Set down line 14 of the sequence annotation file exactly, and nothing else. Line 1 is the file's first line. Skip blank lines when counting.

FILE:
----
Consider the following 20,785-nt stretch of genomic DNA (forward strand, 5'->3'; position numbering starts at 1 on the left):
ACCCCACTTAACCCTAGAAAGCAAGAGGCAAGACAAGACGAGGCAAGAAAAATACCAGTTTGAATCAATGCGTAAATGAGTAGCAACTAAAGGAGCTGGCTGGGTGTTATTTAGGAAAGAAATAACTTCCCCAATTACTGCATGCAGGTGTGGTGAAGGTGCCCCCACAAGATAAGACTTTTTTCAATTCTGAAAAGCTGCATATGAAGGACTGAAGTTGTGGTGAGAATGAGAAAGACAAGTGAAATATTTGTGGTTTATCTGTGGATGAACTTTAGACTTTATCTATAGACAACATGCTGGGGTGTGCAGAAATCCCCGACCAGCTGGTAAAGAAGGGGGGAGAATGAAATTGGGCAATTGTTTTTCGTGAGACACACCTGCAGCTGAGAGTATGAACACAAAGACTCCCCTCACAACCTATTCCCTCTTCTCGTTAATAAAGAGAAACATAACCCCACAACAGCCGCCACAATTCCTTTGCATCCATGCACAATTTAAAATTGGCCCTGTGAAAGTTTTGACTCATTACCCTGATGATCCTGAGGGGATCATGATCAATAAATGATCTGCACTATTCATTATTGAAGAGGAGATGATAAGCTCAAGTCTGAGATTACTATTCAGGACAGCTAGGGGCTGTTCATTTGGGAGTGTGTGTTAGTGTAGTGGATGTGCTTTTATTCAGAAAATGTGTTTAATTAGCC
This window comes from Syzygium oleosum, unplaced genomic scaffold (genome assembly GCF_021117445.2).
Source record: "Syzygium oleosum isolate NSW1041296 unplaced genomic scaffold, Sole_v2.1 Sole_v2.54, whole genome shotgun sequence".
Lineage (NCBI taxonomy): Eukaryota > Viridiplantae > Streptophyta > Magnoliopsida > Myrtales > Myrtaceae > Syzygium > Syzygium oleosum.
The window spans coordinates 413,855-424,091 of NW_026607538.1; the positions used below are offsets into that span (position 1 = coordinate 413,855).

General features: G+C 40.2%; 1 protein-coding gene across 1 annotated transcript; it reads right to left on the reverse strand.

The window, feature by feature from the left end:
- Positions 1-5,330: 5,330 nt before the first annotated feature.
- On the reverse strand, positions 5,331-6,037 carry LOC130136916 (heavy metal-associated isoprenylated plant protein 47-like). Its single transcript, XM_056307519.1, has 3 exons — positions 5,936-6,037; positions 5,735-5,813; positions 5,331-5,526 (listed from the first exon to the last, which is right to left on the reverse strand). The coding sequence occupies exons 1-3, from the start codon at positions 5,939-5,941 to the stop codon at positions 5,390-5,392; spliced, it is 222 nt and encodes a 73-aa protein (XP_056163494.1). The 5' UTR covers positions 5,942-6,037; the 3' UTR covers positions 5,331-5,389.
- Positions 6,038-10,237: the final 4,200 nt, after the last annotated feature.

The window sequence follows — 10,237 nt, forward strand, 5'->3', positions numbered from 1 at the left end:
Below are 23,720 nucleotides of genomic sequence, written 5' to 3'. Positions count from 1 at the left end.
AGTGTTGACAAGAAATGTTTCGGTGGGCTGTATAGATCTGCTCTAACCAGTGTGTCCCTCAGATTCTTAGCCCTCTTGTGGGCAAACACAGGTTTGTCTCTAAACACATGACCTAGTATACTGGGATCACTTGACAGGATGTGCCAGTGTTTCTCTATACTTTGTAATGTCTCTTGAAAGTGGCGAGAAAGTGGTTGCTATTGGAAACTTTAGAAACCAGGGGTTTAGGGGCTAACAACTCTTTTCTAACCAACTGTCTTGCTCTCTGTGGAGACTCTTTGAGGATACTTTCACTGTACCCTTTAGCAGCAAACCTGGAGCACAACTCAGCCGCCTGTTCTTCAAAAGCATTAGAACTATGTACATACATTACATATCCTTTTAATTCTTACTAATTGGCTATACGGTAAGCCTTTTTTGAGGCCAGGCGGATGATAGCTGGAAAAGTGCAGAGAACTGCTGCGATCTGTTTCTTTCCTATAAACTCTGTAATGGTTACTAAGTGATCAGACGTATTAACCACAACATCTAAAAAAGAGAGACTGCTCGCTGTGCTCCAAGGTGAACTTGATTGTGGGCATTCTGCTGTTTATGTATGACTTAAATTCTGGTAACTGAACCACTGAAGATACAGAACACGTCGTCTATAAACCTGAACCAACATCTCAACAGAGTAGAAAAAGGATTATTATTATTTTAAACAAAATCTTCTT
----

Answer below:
AGTGTTGACAAGAAATGTTTCGGTGGGCTGTATAGATCTGCTCTAACCAGTGTGTCCCTCAGATTCTTAGCCCTCTTGTGGGCAAACACAGGTTTGTCTCTAAACACATGACCTAGTATACTGGGATCACTTGACAGGATGTGCCAGTGTTTCTCTATACTTTGTAATGTCTCTTGAAAGTGGCGAGAAAGTGGTTGCTATTGGAAACTTTAGAAACCAGGGGTTTAGGGGCTAACAACTCTTTTCTAACCAACTGTCTTGCTCTCTGTGGAGACTCTTTGAGGATACTTTCACTGTACCCTTTAGCAGCAAACCTGGAGCACAACTCAGCCGCCTGTTCTTCAAAAGCATTAGAACTATGTACATACATTACATATCCTTTTAATTCTTACTAATTGGCTATACGGTAAGCCTTTTTTGAGGCCAGGCGGATGATAGCTGGAAAAGTGCAGAGAACTGCTGCGATCTGTTTCTTTCCTATAAACTCTGTAATGGTTACTAAGTGATCAGACGTATTAACCACAACATCTAAAAAAGAGAGACTGCTCGCTGTGCTCCAAGGTGAACTTGATTGTGGGCATTCTGCTGTTTATGTATGACTTAAATTCTGGTAACTGAACCACTGAAGATACAGAACACGTCGTCTATAAACCTGAACCAACATCTCAACAGAGTAGAAAAAGGATTATTATTATTTTAAACAAAATCTTCTT